For the thousands of innovative treatments and scientific advancements we have today, there are believers who overcame challenges, and enormous obstacles, to make the world a little better for all of us. These individuals were not content to wait for change, they drove it. We call these individuals “future makers” because without their vision, the world would be a dramatically different place.
Members of the biotech community nominated and voted on their best and brightest colleagues who are driving change and innovation. Hear them speak in the IMAGINE Incubator in San Francisco and be inspired by the progress they are making to change the world!
Wednesday, June 8
3:00 - 4:00 pm
West Building, Lobby
Dr. Van Eenennaam’s research program at UC Davis is at the forefront of animal biotechnology. She has served on national committees including the USDA AC21, and the 2010 FDA AquAdvantage salmon VMAC. However it is in her capacity as a scientific communicator that she is a true future maker. She is the single most important mover and shaker addressing a variety of issues related to regulation and public acceptance of animal biotechnology, especially as it pertains to global food and feed. She has given over 400 invited presentations nationally and internationally, and has provided a credentialed voice in national media including the Dr. Oz Show, NPR, and Intelligence Squared. Her engaging manner, humor and use of media (including parody videos) make her unparalleled in relating to audiences. She believes in the use of technology in agricultural production systems, and her scientific communication and educational efforts have been pivotal in advancing animal biotechnology innovations.
Dr. Howard Jacob is singularly driven to harness the power of the genomic sequence to change medicine. The first person in history to use genome sequencing to diagnose, treat and cure a patient, Jacob launched the world's first genomic medicine program. At HudsonAlpha, a nonprofit research institute, he leads the genomic medicine program. "There are 35 million Americans with rare disease who need access to this potentially lifesaving technology today," he says with passion. Jacob's team has sequenced hundreds of exomes and moved into the genomic space, boosting the diagnostic rate of rare undiagnosed disease from around 6% to nearly 30%. “I always believed genomics was going to improve medicine,” he says. “But it went from being a dream to being a passion. I’m frustrated that we’re not helping more people today, when I know we could be changing lives. The good news is that we are going to be changing lives, and changing medicine, through genomics.”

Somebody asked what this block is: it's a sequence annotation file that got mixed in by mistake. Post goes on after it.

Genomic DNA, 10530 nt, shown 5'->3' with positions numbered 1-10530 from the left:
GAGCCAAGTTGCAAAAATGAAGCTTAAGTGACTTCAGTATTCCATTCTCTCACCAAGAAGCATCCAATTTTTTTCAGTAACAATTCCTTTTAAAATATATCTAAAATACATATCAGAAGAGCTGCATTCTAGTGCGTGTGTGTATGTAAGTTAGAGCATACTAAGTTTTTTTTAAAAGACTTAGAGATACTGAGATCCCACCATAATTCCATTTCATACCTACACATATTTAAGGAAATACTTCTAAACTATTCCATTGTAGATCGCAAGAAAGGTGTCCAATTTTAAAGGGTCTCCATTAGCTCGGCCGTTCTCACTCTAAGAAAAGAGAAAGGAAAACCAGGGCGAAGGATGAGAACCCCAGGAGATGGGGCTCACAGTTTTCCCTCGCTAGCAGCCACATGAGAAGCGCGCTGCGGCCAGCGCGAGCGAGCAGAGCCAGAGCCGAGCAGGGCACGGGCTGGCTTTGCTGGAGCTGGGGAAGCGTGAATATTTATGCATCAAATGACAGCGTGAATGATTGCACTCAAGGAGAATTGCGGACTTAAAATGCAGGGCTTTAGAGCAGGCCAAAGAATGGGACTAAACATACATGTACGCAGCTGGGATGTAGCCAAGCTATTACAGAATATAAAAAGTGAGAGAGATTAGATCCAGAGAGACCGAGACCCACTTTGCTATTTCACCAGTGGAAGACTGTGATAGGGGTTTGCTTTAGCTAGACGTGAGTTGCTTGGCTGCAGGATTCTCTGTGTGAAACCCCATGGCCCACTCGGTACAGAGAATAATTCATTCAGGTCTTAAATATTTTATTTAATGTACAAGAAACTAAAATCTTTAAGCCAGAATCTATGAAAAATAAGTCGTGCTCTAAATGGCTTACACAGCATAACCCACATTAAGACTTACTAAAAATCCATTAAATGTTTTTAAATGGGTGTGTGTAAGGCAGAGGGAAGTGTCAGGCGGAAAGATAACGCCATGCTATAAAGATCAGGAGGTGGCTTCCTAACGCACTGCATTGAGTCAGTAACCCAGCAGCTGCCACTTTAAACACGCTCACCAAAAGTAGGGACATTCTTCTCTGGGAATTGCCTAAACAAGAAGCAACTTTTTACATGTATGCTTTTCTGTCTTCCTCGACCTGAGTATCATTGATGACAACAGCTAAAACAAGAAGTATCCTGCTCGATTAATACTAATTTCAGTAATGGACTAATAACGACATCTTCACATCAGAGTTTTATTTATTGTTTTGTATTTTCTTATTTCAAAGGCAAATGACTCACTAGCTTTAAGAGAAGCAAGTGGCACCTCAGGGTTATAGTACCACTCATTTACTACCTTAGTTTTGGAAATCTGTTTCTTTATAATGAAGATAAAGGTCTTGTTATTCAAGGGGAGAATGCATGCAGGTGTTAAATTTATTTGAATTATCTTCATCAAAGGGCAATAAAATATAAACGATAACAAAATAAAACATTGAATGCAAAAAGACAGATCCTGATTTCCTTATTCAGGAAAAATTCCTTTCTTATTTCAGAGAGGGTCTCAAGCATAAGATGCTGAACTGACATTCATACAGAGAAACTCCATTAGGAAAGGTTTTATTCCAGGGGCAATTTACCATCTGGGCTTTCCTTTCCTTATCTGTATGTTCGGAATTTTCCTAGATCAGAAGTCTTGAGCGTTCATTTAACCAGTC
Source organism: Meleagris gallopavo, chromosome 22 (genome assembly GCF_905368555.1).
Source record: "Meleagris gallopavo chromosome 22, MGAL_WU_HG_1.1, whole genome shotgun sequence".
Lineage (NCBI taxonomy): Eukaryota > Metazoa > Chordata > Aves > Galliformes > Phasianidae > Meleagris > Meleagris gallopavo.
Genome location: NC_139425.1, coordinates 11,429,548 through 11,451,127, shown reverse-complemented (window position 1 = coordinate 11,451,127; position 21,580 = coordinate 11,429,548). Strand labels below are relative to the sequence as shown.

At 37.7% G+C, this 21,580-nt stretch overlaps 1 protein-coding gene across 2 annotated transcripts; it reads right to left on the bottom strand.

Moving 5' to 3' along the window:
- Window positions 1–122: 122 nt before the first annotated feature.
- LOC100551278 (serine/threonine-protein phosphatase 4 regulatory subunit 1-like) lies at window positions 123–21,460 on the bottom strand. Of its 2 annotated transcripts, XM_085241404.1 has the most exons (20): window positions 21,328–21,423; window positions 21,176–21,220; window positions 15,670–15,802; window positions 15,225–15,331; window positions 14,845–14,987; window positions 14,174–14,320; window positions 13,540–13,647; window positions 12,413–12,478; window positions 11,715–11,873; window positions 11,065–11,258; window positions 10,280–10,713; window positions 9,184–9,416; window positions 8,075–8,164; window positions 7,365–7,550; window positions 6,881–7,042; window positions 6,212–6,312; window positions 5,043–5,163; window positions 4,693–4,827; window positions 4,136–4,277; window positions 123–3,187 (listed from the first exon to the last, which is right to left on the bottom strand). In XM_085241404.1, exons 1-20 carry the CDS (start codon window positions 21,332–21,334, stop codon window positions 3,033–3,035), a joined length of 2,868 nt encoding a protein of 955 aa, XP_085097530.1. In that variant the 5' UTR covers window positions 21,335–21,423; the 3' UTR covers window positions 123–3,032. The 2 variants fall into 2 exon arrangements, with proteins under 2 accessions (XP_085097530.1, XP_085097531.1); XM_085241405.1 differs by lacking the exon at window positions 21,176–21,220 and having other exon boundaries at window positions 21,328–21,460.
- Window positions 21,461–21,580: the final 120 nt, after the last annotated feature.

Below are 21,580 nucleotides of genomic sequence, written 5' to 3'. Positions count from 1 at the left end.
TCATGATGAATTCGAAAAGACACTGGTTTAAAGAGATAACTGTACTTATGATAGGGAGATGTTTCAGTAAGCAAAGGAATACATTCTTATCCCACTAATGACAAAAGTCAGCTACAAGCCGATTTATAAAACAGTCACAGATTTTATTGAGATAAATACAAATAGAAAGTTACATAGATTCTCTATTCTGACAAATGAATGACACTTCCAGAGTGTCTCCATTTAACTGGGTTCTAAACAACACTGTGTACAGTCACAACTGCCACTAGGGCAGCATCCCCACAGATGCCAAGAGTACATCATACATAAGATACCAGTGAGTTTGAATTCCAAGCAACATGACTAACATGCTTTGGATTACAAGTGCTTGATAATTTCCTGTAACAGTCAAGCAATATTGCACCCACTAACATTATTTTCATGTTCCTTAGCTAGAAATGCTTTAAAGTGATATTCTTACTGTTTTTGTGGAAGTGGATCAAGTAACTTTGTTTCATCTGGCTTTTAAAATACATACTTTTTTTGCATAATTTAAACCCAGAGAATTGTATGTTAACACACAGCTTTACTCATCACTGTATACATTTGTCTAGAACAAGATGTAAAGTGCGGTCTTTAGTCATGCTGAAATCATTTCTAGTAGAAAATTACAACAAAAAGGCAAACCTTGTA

Chuck Mohan and his wife Adrienne lost their daughter Gina at the age of 15 to mitochondrial disease. Chuck decided not to become a victim of the disease, but part of the cure. There was very little information about the disease. More critically, there were very few medical experts that heard about mitochondrial disease. In 1996, he started the United Mitochondrial Disease Foundation (UMDF) in the basement of his Monroeville, PA home. In the past 20 years, UMDF is now internationally recognized as the leading patient advocacy group. His efforts to grow the UMDF has enabled the organization to fund more than $13 Million in research. He’s put together a Grand Rounds program at hospitals both large and small, so that medical experts can learn about this complex disease. He’s also carried his message to Washington, DC. A Congressional Mitochondrial Disease Caucus was formed to educate lawmakers about mitochondrial disease.